America's gun debate has produced more political impasses than breakthroughs in recent years. Despite majority public support for common-sense measures like background checks and an assault-style weapons ban, the gun lobby, which opposes most limits, continues to exert a stranglehold on politicians.
Lately, there has been talk on both sides of the ideological divide about liability insurance for gun owners, just as motorists are required to buy auto insurance. The policies, under bills offered in Pennsylvania (HB 521 by Rep. Ronald Waters, D-Delaware County) and five other states, would not only help cover the cost of gun tragedies but also encourage gun training and other safety measures for gun owners. Those who take part would qualify for lower insurance premiums. No state has succeeded yet in passing such a bill.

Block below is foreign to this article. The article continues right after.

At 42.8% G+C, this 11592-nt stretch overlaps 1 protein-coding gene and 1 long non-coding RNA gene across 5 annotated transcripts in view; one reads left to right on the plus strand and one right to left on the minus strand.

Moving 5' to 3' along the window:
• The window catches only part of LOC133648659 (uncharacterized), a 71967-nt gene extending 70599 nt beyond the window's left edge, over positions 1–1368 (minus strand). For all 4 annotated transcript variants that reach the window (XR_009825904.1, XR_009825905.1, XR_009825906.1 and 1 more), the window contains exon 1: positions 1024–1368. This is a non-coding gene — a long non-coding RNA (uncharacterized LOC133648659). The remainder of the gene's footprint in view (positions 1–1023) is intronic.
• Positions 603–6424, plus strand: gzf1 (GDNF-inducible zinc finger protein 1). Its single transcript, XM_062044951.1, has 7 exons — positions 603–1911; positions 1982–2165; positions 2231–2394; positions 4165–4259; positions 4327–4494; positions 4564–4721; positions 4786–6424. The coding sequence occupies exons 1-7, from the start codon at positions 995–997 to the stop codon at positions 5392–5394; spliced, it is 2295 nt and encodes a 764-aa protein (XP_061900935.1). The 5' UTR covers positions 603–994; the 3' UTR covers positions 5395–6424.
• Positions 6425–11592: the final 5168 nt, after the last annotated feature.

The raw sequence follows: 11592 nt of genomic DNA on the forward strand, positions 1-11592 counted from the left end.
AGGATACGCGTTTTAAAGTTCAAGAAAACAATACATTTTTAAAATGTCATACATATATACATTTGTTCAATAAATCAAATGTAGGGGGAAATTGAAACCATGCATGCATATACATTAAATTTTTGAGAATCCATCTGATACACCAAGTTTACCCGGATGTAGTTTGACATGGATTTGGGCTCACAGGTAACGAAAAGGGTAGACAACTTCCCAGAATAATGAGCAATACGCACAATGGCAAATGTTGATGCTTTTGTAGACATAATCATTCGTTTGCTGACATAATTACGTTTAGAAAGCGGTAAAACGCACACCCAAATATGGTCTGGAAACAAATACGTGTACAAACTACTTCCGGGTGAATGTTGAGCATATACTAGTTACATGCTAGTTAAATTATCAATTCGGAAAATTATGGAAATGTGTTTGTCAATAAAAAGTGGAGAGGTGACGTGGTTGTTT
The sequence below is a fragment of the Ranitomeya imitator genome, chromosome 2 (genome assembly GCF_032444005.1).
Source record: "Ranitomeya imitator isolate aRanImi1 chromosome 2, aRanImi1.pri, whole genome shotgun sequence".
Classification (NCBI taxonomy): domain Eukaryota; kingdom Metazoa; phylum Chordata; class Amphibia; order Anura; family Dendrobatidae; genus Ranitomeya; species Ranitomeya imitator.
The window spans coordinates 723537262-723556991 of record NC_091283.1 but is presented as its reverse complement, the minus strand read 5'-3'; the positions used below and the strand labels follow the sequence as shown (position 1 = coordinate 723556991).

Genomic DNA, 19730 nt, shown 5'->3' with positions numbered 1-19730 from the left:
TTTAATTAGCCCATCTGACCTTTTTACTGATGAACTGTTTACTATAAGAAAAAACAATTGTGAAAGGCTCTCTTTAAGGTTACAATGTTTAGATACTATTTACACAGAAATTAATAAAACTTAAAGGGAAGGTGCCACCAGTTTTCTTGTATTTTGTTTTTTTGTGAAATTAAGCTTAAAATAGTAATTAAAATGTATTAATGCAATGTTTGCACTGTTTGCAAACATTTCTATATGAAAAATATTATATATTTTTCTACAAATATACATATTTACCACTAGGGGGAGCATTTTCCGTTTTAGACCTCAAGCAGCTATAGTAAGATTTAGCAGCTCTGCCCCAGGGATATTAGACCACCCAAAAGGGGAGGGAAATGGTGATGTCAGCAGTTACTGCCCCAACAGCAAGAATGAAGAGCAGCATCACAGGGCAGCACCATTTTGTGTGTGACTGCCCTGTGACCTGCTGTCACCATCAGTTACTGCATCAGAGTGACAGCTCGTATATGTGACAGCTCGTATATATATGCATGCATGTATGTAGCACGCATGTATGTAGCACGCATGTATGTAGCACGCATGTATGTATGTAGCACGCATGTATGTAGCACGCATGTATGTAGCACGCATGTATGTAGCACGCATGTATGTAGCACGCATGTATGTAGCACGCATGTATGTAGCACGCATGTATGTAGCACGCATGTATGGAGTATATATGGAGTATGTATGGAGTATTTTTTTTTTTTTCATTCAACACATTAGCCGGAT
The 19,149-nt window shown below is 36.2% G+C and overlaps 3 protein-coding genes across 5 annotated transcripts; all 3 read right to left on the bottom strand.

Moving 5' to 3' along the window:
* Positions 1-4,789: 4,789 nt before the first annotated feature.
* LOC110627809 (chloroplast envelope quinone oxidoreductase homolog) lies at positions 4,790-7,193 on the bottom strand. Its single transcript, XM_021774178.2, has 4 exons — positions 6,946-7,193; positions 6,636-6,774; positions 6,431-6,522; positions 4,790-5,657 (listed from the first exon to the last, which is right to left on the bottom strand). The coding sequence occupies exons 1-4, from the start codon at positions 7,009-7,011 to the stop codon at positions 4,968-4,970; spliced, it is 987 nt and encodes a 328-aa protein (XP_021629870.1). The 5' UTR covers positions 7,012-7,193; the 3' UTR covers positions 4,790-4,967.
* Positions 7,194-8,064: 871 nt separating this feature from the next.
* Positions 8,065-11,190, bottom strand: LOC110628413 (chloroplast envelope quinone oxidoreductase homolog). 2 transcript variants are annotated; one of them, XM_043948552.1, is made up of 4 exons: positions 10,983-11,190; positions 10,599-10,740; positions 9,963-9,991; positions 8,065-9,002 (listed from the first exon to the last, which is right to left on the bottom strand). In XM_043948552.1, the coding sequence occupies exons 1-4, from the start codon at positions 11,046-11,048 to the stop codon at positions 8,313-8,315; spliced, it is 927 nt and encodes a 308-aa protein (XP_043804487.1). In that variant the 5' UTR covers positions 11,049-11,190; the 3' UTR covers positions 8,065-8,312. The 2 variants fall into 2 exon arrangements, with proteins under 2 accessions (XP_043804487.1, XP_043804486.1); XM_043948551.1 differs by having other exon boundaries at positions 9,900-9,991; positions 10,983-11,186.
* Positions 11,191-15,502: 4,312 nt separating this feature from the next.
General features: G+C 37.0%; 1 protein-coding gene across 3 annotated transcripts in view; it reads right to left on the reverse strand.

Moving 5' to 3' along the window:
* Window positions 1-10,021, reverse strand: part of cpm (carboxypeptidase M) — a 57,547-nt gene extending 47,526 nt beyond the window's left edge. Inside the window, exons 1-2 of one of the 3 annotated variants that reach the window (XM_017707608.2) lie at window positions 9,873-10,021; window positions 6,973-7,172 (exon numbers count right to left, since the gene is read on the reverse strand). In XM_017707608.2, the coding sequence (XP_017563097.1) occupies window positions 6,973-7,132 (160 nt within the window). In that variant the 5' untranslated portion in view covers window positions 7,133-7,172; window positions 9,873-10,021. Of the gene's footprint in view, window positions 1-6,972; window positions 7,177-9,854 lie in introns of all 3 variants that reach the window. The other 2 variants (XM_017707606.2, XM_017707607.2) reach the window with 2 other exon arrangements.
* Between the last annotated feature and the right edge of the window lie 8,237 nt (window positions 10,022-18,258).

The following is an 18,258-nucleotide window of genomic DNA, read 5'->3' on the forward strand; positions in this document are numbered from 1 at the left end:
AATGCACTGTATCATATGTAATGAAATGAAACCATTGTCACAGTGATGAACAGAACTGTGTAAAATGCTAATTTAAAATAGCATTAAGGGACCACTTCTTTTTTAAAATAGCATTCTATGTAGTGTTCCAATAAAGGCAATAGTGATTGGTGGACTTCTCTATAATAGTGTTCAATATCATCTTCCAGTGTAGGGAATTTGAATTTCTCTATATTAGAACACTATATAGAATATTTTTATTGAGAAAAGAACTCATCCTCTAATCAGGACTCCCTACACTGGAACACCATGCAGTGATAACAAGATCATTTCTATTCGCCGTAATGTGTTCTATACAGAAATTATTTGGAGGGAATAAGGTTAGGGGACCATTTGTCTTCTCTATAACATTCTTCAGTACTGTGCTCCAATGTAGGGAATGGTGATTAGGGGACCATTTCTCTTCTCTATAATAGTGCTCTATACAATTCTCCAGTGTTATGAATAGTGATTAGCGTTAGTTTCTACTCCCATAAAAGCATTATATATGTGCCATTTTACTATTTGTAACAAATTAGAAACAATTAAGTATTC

Some gun owners and industry lobbyists oppose making insurance mandatory, but concede that there's nothing threatening to the Second Amendment about offering it. The National Rifle Association endorses voluntary coverage while other pro-gun groups have begun offering these policies to their members.
Liability insurance wouldn't be a panacea, although it could encourage the purchase of less lethal weapons and trigger locks so that gun owners could obtain lower premiums. Such policies would be narrowly written and cover only accidents and unintentional acts, not willful massacres, murder or illegal behavior. Still, as the country gropes its way toward sane gun safety measures in the wake of the Newtown tragedy, liability insurance is worth exploring.